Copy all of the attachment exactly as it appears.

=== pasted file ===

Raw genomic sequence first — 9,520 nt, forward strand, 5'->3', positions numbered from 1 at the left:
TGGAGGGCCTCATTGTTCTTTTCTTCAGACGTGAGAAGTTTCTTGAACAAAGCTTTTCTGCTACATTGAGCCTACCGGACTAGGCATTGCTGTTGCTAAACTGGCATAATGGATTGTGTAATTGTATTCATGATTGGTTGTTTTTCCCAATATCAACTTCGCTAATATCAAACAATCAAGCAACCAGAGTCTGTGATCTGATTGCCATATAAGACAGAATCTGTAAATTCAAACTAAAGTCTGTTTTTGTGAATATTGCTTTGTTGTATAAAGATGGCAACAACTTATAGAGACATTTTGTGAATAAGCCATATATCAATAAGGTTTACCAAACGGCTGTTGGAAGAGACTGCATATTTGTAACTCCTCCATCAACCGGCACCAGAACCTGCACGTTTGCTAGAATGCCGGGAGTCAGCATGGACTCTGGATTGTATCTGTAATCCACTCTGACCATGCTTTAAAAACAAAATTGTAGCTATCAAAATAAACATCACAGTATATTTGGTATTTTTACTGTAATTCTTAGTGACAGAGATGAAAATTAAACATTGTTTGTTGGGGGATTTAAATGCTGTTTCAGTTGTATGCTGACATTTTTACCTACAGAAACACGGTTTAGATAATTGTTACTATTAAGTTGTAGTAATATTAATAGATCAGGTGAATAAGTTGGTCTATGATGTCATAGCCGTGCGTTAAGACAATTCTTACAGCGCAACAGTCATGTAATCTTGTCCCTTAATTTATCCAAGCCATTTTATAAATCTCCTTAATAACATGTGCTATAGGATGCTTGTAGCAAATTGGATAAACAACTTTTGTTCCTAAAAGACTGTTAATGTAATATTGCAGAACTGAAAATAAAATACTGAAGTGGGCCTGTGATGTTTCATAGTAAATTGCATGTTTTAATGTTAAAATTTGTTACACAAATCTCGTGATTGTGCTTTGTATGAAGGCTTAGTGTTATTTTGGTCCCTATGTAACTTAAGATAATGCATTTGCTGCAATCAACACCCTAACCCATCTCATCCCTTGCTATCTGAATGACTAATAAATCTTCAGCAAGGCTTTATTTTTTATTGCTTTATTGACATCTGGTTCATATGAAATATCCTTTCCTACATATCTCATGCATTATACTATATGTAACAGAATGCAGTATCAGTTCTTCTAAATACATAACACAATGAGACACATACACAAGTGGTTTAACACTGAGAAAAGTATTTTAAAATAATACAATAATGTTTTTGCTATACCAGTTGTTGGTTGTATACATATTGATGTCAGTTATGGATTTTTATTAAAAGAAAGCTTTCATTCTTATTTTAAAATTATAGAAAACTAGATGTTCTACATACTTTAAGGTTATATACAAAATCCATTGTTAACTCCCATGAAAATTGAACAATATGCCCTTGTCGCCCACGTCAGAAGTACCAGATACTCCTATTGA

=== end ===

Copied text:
Raw genomic sequence first — 9,520 nt, forward strand, 5'->3', positions numbered from 1 at the left:
TGGAGGGCCTCATTGTTCTTTTCTTCAGACGTGAGAAGTTTCTTGAACAAAGCTTTTCTGCTACATTGAGCCTACCGGACTAGGCATTGCTGTTGCTAAACTGGCATAATGGATTGTGTAATTGTATTCATGATTGGTTGTTTTTCCCAATATCAACTTCGCTAATATCAAACAATCAAGCAACCAGAGTCTGTGATCTGATTGCCATATAAGACAGAATCTGTAAATTCAAACTAAAGTCTGTTTTTGTGAATATTGCTTTGTTGTATAAAGATGGCAACAACTTATAGAGACATTTTGTGAATAAGCCATATATCAATAAGGTTTACCAAACGGCTGTTGGAAGAGACTGCATATTTGTAACTCCTCCATCAACCGGCACCAGAACCTGCACGTTTGCTAGAATGCCGGGAGTCAGCATGGACTCTGGATTGTATCTGTAATCCACTCTGACCATGCTTTAAAAACAAAATTGTAGCTATCAAAATAAACATCACAGTATATTTGGTATTTTTACTGTAATTCTTAGTGACAGAGATGAAAATTAAACATTGTTTGTTGGGGGATTTAAATGCTGTTTCAGTTGTATGCTGACATTTTTACCTACAGAAACACGGTTTAGATAATTGTTACTATTAAGTTGTAGTAATATTAATAGATCAGGTGAATAAGTTGGTCTATGATGTCATAGCCGTGCGTTAAGACAATTCTTACAGCGCAACAGTCATGTAATCTTGTCCCTTAATTTATCCAAGCCATTTTATAAATCTCCTTAATAACATGTGCTATAGGATGCTTGTAGCAAATTGGATAAACAACTTTTGTTCCTAAAAGACTGTTAATGTAATATTGCAGAACTGAAAATAAAATACTGAAGTGGGCCTGTGATGTTTCATAGTAAATTGCATGTTTTAATGTTAAAATTTGTTACACAAATCTCGTGATTGTGCTTTGTATGAAGGCTTAGTGTTATTTTGGTCCCTATGTAACTTAAGATAATGCATTTGCTGCAATCAACACCCTAACCCATCTCATCCCTTGCTATCTGAATGACTAATAAATCTTCAGCAAGGCTTTATTTTTTATTGCTTTATTGACATCTGGTTCATATGAAATATCCTTTCCTACATATCTCATGCATTATACTATATGTAACAGAATGCAGTATCAGTTCTTCTAAATACATAACACAATGAGACACATACACAAGTGGTTTAACACTGAGAAAAGTATTTTAAAATAATACAATAATGTTTTTGCTATACCAGTTGTTGGTTGTATACATATTGATGTCAGTTATGGATTTTTATTAAAAGAAAGCTTTCATTCTTATTTTAAAATTATAGAAAACTAGATGTTCTACATACTTTAAGGTTATATACAAAATCCATTGTTAACTCCCATGAAAATTGAACAATATGCCCTTGTCGCCCACGTCAGAAGTACCAGATACTCCTATTGA